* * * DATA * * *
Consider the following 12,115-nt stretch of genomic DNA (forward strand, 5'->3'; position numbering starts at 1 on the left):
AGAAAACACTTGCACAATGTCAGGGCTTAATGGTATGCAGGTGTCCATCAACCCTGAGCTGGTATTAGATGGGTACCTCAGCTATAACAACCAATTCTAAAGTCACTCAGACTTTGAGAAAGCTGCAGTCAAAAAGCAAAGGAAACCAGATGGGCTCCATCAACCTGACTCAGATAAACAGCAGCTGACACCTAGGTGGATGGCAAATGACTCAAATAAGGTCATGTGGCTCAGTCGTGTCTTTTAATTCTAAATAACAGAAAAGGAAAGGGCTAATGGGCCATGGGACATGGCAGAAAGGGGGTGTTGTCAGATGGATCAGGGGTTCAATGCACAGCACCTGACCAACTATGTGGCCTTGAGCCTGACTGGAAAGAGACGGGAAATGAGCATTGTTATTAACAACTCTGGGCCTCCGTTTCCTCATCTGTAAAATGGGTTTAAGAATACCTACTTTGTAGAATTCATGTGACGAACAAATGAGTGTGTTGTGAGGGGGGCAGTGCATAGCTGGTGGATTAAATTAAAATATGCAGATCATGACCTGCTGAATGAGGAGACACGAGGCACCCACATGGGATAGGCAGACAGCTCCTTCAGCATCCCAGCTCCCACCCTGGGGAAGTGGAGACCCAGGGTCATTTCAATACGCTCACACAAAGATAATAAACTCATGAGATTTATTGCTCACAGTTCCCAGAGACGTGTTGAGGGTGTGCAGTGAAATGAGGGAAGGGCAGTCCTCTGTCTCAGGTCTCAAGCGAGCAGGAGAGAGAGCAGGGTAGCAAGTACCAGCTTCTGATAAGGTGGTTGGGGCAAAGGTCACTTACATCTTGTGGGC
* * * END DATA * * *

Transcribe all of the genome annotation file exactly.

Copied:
Consider the following 12,115-nt stretch of genomic DNA (forward strand, 5'->3'; position numbering starts at 1 on the left):
AGAAAACACTTGCACAATGTCAGGGCTTAATGGTATGCAGGTGTCCATCAACCCTGAGCTGGTATTAGATGGGTACCTCAGCTATAACAACCAATTCTAAAGTCACTCAGACTTTGAGAAAGCTGCAGTCAAAAAGCAAAGGAAACCAGATGGGCTCCATCAACCTGACTCAGATAAACAGCAGCTGACACCTAGGTGGATGGCAAATGACTCAAATAAGGTCATGTGGCTCAGTCGTGTCTTTTAATTCTAAATAACAGAAAAGGAAAGGGCTAATGGGCCATGGGACATGGCAGAAAGGGGGTGTTGTCAGATGGATCAGGGGTTCAATGCACAGCACCTGACCAACTATGTGGCCTTGAGCCTGACTGGAAAGAGACGGGAAATGAGCATTGTTATTAACAACTCTGGGCCTCCGTTTCCTCATCTGTAAAATGGGTTTAAGAATACCTACTTTGTAGAATTCATGTGACGAACAAATGAGTGTGTTGTGAGGGGGGCAGTGCATAGCTGGTGGATTAAATTAAAATATGCAGATCATGACCTGCTGAATGAGGAGACACGAGGCACCCACATGGGATAGGCAGACAGCTCCTTCAGCATCCCAGCTCCCACCCTGGGGAAGTGGAGACCCAGGGTCATTTCAATACGCTCACACAAAGATAATAAACTCATGAGATTTATTGCTCACAGTTCCCAGAGACGTGTTGAGGGTGTGCAGTGAAATGAGGGAAGGGCAGTCCTCTGTCTCAGGTCTCAAGCGAGCAGGAGAGAGAGCAGGGTAGCAAGTACCAGCTTCTGATAAGGTGGTTGGGGCAAAGGTCACTTACATCTTGTGGGC